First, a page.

It was also important to note that rowing was a positive escape for me, it did not cause me any pain, and the fact that my teammates were the best friends I could have ever asked for helped me through my depression. The bond that you make with your team is such a special one and one that should always be encouraged to keep, as there's nothing better than winning a medal with your best friends.
From then on, I had two more years left at junior level and was determined to do as best I could within those two years. Alongside counselling, in which i was incredibly lucky to find someone who understood rowing and loved the sport, making it a lot easier for me. I was performing at my peak and was getting PB’s better than I ever thought I could get. I loved the sport so much that it was so easy for it to become an escape from everyday life. Granted, there were still some days I found it hard to get out of bed in the mornings, as do many athletes, not wanting to be outside for the day, with a fake smile on my face pretending everything was okay, and I still had the off day every now and then, but compared to how it had been, I was much better.
I then went to university. This was a whole other game in the rowing world, with the squad being of various ages and everyone training together. I couldn’t get my PB’s anymore, my scores got worse, and I felt like I was being judged by every one of the numbers on my ergo screen. I was in a programme at a significantly higher level than my school. I talked to my coach and after being assured that it takes time to be at the top of the squad, I still saw my friends doing positively, and wondered why I was so bad and couldn’t do it. I went back into the negative spiral in my mind, and one day it got so much and my depression got so bad that I ended up trying to overdose to end my life. Now I’m not saying that it was just rowing to cause me to have been like this, the change of my everyday life by moving to university was also a big impact on my health which also made my depression a lot worse.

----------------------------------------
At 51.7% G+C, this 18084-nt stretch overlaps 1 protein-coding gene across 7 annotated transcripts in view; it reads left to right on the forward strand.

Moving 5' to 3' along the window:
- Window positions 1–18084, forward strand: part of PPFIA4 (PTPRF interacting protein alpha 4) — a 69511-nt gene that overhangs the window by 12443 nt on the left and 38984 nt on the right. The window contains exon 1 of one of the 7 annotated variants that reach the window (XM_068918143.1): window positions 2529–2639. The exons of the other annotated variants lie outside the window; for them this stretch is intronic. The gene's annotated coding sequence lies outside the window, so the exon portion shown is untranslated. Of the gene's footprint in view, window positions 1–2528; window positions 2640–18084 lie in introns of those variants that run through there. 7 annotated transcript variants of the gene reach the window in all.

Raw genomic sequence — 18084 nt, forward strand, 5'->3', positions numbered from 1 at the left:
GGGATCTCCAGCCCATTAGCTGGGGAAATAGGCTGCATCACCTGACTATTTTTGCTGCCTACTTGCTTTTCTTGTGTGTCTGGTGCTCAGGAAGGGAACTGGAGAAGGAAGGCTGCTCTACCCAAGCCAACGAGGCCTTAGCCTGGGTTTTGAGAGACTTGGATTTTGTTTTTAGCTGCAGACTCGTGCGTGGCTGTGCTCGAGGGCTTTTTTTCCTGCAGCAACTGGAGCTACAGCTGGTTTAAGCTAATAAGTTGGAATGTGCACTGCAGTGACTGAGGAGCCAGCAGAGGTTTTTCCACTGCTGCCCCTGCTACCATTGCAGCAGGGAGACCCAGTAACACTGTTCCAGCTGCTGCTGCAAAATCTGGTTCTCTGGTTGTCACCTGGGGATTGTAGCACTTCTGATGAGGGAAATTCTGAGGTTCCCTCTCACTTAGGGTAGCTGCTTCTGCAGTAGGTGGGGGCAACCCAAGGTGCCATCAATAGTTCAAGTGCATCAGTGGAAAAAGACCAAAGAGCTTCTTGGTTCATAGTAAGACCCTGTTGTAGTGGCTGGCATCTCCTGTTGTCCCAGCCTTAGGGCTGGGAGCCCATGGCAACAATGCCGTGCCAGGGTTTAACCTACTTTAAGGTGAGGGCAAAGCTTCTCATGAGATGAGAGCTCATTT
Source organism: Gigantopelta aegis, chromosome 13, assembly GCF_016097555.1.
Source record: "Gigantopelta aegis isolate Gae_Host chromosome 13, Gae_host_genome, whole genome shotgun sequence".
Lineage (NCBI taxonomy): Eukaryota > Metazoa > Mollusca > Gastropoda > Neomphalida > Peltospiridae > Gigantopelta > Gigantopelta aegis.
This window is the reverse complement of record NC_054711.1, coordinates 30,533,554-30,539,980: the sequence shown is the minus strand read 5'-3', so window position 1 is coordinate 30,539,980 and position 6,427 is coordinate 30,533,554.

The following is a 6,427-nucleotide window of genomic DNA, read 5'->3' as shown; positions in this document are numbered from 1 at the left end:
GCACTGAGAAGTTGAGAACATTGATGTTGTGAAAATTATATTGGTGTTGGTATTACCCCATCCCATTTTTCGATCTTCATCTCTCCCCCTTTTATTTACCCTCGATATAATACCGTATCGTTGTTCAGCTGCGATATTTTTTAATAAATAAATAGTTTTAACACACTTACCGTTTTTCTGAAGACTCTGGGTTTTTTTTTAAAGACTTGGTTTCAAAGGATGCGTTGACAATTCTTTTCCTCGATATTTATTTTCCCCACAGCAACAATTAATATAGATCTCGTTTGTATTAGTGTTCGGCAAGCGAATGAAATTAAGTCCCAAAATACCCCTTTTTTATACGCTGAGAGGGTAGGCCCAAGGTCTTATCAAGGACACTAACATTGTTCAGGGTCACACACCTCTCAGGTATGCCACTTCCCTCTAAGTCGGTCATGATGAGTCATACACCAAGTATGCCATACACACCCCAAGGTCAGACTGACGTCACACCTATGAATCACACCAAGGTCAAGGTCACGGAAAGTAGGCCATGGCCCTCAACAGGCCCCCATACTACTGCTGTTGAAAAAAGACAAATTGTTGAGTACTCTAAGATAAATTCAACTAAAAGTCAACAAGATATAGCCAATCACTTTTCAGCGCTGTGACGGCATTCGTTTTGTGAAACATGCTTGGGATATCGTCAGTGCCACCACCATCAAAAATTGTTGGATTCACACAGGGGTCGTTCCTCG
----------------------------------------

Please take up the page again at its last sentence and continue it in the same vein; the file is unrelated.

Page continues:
This is something that pretty much nobody in my life knows about, as I didn’t want them to look at me differently or think of me in another light. Thus, it is so hard for people like me to talk about suicide scenarios as we don’t want to be judged. After trying to end my life, I had to go into serious counselling with private insurance which I was lucky to have, and was also prescribed antidepressants to help deal with my mental health. I felt a bit better, but I knew that the only way to stop myself from this struggle and focus on myself was to stop rowing.
No one to this day really knows the full truth behind me having to stop rowing, as I just blamed it on injury, due to me not wanting them to think of me differently, Now, this isn’t the case or solution for every rower suffering from depression, but for me, I had to take time to concentrate on myself and my wellbeing, as I had such a negative self-image. I don’t know whether I will start rowing again to this day, but I still sometimes go out in my single, and it’s nice to be rowing without any pressures to perform and to enjoy the sport again.
I know I will always be a part of the rowing world, but sadly I know is that my original aims in rowing are far gone. It is important when dealing with depression, to take to see your training in a positive light, and see the sessions as an escape or a cure, and not as a negative cause for your mental health, otherwise you can be stuck in a pessimistic spiral like I was.
Please remember that if you are struggling with depression and rowing, or any sport, you are not alone and it is important to talk to someone. There are hotlines and groups out there trained to help people dealing with depression. There are various numbers or websites that you can call or get onto.
You can find hotline numbers or websites here: https://www.nowmattersnow.org/help-line